Today, I'm going to talk about modesty. Which almost makes me want to roll my eyes because why is this something to have to write about?
(I will post weird stories from the road sometime... I'm just not sure when.)
Recently (meaning in the last two weeks), I've read two different blog posts and an article on modesty. The article was about one of the blog posts. They were all fairly reasonable statements about modesty and all of them coming from a Christan basis. Apparently, there was a big uproar about them online. Which strikes me as stupid, because most of the people complaining were probably not the intended audience.
One of the blog posts was about the author's decision to stop wearing leggings as pants outside her house unless her shirt covered her behind. To help Christian men to not have as big a problem with lust. She wasn't necessarily trying to tell everyone else what to do or that they should wear clothes that are a size too big and cover from neck to knee at minimum. Just that maybe wearing leggings as pants is not the best thing for a modest woman to do. She put it on her blog to encourage accountability, most likely. To help her keep to her new decision. It was something she had been thinking about and struggling with for a bit and finally decided and shared her decision. It was a nice post that reminded me as a Christian that I am accountable for my intentions behind my clothes and caused me to think about my wardrobe for about 5 minutes before remembering that I'm actually a fairly modest dresser naturally and that, other than one t-shirt, most of my shirts come to at least below the waist (that one comes down to the waistband of my pants) and that I plan on replacing it later this year, before I'm likely to wear it.
The article I mentioned was based off that blog post. About how people need to calm down and carefully read that this woman was talking about changing her own behavior. And to not give her grief about following her own morals about modest dressing.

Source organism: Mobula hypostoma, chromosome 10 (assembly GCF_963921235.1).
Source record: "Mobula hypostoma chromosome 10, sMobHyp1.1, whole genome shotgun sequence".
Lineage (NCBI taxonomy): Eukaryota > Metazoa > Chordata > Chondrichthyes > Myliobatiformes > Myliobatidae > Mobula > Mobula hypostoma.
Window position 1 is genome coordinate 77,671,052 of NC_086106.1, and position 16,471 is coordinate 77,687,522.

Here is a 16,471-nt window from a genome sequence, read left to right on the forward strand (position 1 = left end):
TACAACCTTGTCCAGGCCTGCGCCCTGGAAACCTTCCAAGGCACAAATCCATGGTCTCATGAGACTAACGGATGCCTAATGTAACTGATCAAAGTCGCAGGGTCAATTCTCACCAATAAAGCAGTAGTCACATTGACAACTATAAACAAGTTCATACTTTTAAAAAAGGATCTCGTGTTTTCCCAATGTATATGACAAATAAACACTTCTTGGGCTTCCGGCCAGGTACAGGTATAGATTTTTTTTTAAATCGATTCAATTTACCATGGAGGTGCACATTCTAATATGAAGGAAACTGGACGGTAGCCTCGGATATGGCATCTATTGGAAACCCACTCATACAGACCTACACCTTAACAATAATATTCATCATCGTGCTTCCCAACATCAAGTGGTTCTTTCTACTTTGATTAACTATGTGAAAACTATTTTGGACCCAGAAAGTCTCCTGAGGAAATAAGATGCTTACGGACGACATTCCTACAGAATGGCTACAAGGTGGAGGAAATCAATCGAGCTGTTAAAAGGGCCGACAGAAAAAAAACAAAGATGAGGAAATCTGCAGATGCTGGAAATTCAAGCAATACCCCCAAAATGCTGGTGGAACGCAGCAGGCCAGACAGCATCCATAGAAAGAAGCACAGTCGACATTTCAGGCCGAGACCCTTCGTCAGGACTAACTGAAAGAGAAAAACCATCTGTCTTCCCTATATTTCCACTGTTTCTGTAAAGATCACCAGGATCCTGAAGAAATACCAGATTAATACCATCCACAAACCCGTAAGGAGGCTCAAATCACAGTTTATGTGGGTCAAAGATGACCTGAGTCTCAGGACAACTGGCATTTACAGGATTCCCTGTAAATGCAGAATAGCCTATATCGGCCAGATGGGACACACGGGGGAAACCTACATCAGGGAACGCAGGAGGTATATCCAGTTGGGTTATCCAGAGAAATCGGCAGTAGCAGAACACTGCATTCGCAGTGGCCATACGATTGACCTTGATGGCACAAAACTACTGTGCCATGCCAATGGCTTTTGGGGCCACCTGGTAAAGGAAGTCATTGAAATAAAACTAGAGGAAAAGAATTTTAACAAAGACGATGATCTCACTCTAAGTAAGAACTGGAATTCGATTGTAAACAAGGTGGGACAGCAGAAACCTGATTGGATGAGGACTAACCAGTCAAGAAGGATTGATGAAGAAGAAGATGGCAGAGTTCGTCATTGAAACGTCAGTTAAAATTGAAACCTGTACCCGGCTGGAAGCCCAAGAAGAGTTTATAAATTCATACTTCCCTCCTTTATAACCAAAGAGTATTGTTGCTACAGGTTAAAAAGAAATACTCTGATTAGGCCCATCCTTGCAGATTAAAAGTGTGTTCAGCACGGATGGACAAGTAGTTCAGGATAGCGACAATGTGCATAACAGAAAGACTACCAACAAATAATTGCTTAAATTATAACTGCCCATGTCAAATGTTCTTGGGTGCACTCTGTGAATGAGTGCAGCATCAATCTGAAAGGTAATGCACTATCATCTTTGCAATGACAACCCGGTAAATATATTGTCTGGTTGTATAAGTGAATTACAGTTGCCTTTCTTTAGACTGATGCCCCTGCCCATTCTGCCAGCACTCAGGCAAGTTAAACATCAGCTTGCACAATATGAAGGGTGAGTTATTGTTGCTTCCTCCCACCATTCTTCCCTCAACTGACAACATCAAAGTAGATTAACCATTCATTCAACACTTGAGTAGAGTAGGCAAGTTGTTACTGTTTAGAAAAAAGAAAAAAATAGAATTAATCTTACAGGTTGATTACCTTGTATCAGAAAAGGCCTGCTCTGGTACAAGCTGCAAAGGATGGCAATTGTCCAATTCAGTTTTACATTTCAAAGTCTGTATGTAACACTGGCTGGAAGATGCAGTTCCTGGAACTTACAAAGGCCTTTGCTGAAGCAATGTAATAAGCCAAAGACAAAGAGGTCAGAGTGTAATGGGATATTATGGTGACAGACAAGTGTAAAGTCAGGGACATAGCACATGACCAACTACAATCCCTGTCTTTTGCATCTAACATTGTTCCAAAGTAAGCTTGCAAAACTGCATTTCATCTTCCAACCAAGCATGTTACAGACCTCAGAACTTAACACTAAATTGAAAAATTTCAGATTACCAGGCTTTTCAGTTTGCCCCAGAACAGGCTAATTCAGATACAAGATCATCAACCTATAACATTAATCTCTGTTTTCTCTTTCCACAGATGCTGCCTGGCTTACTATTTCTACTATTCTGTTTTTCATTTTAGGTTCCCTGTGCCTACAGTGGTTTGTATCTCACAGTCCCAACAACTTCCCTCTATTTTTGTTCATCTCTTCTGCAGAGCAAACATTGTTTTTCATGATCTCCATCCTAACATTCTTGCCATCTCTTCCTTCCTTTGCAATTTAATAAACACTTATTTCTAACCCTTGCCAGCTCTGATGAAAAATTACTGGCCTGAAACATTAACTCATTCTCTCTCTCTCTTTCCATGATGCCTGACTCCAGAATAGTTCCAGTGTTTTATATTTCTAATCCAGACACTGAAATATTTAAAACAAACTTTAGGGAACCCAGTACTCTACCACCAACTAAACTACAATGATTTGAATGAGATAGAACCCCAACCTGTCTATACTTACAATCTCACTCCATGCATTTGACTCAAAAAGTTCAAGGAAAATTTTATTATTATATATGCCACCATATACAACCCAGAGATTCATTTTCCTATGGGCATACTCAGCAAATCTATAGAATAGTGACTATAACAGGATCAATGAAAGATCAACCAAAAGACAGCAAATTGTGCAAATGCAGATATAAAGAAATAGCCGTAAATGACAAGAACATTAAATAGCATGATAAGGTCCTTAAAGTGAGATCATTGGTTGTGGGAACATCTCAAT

The other blog post was written by the mom of teen boys. She was writing to teen girls about appropriate pictures to take and post on FaceBook. She and her husband monitor what their boys can see and will weed out female friends of their sons if they are wearing immodest clothing. Her main point was that posting pictures in pajamas from their room was not becoming and that it will get them dropped and don't they want their future husbands to think of them as being modest. I struggled more with this blog post, because I see both sides better. This was not someone talking about their own behavior only, but about what they feel other's should do. But I understand, from a Christian standpoint, what they meant. The pictures may have been less modest than should be shared on FaceBook or anywhere online.
I found that post based off a link that briefly mentioned that she should be teaching her sons that they are responsible for their own thoughts. And there is some truth to that, but I understand wanting to help them by removing a source of potential temptation to sin. It's not a bad thing to remind people that their actions have consequences, even if the consequences are as simple as being unfriended for posting less modest pictures.